U.S. considered taking fields during '73 Arab oil embargo

LONDON — LONDON - The U.S. government seriously contemplated using military force to seize oil fields in the Middle East during the Arab oil embargo of 30 years ago, according to a declassified British government document made public yesterday.

The top-secret document reveals that the U.S. government, under President Richard M. Nixon, was prepared to act more aggressively than previously thought if tensions between Israel and its Arab neighbors continued to escalate after the October 1973 Middle East war or if the oil embargo did not abate. In fact, the embargo did dwindle, by March 1974.


If this "dark scenario" played out, the British memorandum continued, the United States would consider launching airborne troops to seize oil fields in Saudi Arabia, Kuwait and Abu Dhabi. The use of military force would be a measure of "last resort," the document said.

At the time, Defense Secretary James R. Schlesinger delivered the warning to the British ambassador in Washington, Lord Cromer, the documents show. Lord Cromer quoted Schlesinger as saying that "it was no longer obvious to him that the United States could not use force."


The seizure of the oil fields was "the possibility uppermost in American thinking when they refer to the use of force," the intelligence memo said. This "has been reflected, we believe, in their contingency planning."

The potential for conflict was taken so seriously by British intelligence that it wrote a report assessing the situation and listing the likeliest scenarios for the use of force and their consequences. The report, dated Dec. 12, 1973, was titled "U.K. Eyes Alpha" and was sent to Prime Minister Edward Heath, a Conservative, by Percy Cradock, head of Britain's Joint Intelligence Committee.

The memorandum was one of hundreds of documents released by Britain's National Archives under a law that makes government papers public after 30 years.

The exchange between Schlesinger and Lord Cromer came after the three-week war between Israel and Egypt and Syria in October 1973. Arab members of the Organization of Petroleum Exporting Countries imposed the embargo to try to pressure the United States and other Western nations to force Israel to withdraw from Arab land.

The oil embargo lasted almost six months. It led to sharp increases in the price of fuel and long lines at gasoline stations, and it prompted Washington to question its reliance on Arab oil in a region long known for its instability and insularity.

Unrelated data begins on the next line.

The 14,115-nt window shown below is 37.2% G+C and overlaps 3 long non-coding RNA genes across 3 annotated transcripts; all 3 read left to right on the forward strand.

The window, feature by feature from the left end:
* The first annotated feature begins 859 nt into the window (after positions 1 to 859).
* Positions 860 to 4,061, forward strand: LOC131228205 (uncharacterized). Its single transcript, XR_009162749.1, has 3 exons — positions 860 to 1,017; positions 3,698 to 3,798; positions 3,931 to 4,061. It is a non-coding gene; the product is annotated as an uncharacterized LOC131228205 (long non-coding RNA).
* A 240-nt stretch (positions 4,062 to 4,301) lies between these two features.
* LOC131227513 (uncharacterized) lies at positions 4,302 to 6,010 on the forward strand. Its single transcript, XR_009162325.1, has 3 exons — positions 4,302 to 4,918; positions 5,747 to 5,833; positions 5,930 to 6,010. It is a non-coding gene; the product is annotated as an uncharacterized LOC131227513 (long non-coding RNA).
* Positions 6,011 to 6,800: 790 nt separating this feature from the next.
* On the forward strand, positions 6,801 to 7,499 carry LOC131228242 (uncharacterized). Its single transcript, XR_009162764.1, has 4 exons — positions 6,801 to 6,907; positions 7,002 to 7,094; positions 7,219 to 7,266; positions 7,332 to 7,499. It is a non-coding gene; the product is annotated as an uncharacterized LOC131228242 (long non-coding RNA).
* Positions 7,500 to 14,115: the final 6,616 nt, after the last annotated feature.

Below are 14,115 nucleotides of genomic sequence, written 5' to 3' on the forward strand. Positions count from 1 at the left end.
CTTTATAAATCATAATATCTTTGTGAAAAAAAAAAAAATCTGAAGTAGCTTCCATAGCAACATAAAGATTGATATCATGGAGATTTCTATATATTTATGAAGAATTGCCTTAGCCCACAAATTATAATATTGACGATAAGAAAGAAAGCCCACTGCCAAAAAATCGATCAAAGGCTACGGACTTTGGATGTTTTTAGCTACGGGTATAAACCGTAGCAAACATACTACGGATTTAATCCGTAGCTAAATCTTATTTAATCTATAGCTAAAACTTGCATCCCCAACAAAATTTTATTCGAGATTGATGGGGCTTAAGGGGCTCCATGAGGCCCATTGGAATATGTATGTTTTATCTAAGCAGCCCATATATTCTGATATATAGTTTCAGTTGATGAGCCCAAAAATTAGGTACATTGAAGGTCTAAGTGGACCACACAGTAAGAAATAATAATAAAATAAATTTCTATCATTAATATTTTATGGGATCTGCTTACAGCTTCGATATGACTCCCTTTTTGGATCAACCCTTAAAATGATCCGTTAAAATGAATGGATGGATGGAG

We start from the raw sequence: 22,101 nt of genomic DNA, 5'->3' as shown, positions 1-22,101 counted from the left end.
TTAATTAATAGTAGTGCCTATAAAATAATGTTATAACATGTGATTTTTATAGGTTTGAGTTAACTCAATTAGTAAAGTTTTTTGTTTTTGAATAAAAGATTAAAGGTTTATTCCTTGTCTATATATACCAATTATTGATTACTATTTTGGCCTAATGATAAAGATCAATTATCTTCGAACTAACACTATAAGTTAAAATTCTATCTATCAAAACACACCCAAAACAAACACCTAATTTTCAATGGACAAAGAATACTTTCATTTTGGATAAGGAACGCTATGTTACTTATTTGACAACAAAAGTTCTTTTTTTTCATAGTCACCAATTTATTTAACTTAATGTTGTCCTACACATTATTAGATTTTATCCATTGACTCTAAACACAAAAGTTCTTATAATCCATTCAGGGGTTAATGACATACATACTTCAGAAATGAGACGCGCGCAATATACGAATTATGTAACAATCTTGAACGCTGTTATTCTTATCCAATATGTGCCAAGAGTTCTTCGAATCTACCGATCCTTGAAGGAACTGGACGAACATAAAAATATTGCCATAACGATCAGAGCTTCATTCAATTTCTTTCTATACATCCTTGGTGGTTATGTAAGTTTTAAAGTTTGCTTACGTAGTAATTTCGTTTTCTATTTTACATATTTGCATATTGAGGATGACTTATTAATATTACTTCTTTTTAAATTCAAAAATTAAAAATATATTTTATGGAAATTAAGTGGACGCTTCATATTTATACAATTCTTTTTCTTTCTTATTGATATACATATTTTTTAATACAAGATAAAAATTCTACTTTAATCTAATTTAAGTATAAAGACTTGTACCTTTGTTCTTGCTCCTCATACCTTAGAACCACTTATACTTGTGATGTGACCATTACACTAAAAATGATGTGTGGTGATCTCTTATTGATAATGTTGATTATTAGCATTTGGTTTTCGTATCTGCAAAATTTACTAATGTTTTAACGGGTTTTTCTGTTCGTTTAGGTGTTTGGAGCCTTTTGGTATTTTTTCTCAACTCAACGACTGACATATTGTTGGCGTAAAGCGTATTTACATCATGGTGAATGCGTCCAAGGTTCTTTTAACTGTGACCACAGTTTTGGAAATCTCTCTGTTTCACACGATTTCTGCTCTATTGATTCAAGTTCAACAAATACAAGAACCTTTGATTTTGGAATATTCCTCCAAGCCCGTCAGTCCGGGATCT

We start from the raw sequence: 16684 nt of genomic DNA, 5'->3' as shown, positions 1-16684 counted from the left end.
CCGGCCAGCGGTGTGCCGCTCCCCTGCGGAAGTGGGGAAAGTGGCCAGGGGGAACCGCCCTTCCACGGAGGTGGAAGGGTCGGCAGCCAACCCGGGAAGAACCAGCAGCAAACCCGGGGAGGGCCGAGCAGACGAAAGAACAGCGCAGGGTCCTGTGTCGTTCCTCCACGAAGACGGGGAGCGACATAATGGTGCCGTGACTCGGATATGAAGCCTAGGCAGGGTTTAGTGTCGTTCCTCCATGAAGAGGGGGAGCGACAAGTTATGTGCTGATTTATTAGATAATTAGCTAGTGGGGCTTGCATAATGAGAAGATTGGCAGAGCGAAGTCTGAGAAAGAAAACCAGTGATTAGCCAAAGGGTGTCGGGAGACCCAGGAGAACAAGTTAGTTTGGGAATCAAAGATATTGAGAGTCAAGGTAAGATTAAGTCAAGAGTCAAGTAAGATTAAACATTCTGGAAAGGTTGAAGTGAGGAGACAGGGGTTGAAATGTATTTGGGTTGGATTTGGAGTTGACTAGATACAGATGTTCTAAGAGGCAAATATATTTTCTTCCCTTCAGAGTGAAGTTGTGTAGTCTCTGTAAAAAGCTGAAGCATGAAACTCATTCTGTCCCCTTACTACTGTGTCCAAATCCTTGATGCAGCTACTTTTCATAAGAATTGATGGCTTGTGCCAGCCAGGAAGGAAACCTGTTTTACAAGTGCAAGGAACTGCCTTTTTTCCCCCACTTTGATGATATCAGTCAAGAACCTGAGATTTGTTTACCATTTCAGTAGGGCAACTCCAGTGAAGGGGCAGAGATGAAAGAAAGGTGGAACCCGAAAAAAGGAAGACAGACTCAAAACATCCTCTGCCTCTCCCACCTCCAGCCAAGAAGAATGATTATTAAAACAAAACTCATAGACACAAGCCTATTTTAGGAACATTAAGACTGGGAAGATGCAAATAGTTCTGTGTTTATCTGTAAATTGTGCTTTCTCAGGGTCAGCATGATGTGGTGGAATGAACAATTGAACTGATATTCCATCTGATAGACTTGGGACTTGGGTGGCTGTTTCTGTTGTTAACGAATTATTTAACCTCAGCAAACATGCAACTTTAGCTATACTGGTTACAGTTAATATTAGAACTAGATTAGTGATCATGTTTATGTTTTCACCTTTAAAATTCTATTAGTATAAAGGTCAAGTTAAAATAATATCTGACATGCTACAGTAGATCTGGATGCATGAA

As recounted by Lord Cromer, Schlesinger said the United States was unwilling to abide threats by "underdeveloped, underpopulated" countries.

The documents did not rule out the possibility that Washington would consider pre-emptive strikes if Arab governments, "elated by the success of the oil weapon," began issuing greater demands. "The U.S. government might consider that it could not tolerate a situation in which the U.S. and its allies were in effect at the mercy of a small group of unreasonable countries."

As outlined, military action would be relatively straightforward; two brigades were seen as needed to seize the Saudi oil fields and one each for Kuwait and Abu Dhabi. In the case of Abu Dhabi, the Americans would perhaps ask for British military cooperation.


The greatest threat would arise in Kuwait, "where the Iraqis, with Soviet backing, might be tempted to intervene," the document stated.

The British warned in their assessment that any occupation of Saudi Arabia, Kuwait and Abu Dhabi might have to last 10 years. The use of force would also anger and alienate Arab countries and the Soviet Union, although a military confrontation with that country would be unlikely, the document said.

Discontent among Western allies was also noted as a possible consequence of military intervention. "Since the United States would probably claim to be acting for the benefit of the West as a whole and would expect the full support of allies, deep U.S.-European rifts could ensue," it said.

The oil embargo fizzled in March 1974, and Israel and Egypt later went on to sign a peace agreement.

A separate document, also just released, illustrated Heath's anger toward Nixon when the president failed to inform him that he was putting U.S. forces on a global nuclear alert during the war in the Middle East. Heath suggested that Nixon was attempting to deflect attention from Watergate.

"An American president in the Watergate position apparently prepared to go to such lengths at a moment's notice without consultation with his allies," Heath wrote, adding that there was no "military justification" for it at the time.


The alert was ordered after Soviet leader Leonid I. Brezhnev warned that he might send Soviet forces into the Middle East after Israeli forces crossed the Suez Canal. The Israelis eventually pulled out.